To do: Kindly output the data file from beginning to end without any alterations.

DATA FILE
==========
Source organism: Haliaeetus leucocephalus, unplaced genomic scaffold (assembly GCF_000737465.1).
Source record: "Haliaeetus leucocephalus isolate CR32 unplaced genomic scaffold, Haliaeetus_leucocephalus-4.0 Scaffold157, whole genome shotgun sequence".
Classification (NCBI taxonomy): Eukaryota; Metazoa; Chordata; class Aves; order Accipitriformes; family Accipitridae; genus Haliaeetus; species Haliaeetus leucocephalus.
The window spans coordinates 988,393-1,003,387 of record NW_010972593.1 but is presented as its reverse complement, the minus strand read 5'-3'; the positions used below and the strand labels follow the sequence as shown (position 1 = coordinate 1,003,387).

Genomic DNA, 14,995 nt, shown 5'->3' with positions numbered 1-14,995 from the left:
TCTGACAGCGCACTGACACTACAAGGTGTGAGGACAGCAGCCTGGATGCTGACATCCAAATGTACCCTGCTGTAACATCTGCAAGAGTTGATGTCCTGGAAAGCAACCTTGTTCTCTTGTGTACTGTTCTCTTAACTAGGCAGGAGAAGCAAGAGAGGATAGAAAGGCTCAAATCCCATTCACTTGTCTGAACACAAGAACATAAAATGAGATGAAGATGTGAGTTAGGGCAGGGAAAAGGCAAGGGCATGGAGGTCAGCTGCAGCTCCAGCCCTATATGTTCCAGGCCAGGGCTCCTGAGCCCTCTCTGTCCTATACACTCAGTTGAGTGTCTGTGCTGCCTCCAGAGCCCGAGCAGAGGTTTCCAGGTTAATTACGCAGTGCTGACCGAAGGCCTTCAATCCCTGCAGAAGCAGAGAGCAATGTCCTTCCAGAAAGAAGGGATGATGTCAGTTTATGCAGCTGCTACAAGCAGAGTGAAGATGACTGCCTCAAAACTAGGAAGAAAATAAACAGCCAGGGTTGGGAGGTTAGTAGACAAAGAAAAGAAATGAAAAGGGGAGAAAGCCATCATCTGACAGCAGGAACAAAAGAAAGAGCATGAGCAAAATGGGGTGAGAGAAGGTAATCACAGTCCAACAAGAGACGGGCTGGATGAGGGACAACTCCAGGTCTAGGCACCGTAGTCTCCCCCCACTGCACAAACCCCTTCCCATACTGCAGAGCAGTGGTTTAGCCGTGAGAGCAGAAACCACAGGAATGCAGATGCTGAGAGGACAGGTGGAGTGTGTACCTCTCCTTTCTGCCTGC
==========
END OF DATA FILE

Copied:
Source organism: Haliaeetus leucocephalus, unplaced genomic scaffold (assembly GCF_000737465.1).
Source record: "Haliaeetus leucocephalus isolate CR32 unplaced genomic scaffold, Haliaeetus_leucocephalus-4.0 Scaffold157, whole genome shotgun sequence".
Classification (NCBI taxonomy): Eukaryota; Metazoa; Chordata; class Aves; order Accipitriformes; family Accipitridae; genus Haliaeetus; species Haliaeetus leucocephalus.
The window spans coordinates 988,393-1,003,387 of record NW_010972593.1 but is presented as its reverse complement, the minus strand read 5'-3'; the positions used below and the strand labels follow the sequence as shown (position 1 = coordinate 1,003,387).

Genomic DNA, 14,995 nt, shown 5'->3' with positions numbered 1-14,995 from the left:
TCTGACAGCGCACTGACACTACAAGGTGTGAGGACAGCAGCCTGGATGCTGACATCCAAATGTACCCTGCTGTAACATCTGCAAGAGTTGATGTCCTGGAAAGCAACCTTGTTCTCTTGTGTACTGTTCTCTTAACTAGGCAGGAGAAGCAAGAGAGGATAGAAAGGCTCAAATCCCATTCACTTGTCTGAACACAAGAACATAAAATGAGATGAAGATGTGAGTTAGGGCAGGGAAAAGGCAAGGGCATGGAGGTCAGCTGCAGCTCCAGCCCTATATGTTCCAGGCCAGGGCTCCTGAGCCCTCTCTGTCCTATACACTCAGTTGAGTGTCTGTGCTGCCTCCAGAGCCCGAGCAGAGGTTTCCAGGTTAATTACGCAGTGCTGACCGAAGGCCTTCAATCCCTGCAGAAGCAGAGAGCAATGTCCTTCCAGAAAGAAGGGATGATGTCAGTTTATGCAGCTGCTACAAGCAGAGTGAAGATGACTGCCTCAAAACTAGGAAGAAAATAAACAGCCAGGGTTGGGAGGTTAGTAGACAAAGAAAAGAAATGAAAAGGGGAGAAAGCCATCATCTGACAGCAGGAACAAAAGAAAGAGCATGAGCAAAATGGGGTGAGAGAAGGTAATCACAGTCCAACAAGAGACGGGCTGGATGAGGGACAACTCCAGGTCTAGGCACCGTAGTCTCCCCCCACTGCACAAACCCCTTCCCATACTGCAGAGCAGTGGTTTAGCCGTGAGAGCAGAAACCACAGGAATGCAGATGCTGAGAGGACAGGTGGAGTGTGTACCTCTCCTTTCTGCCTGC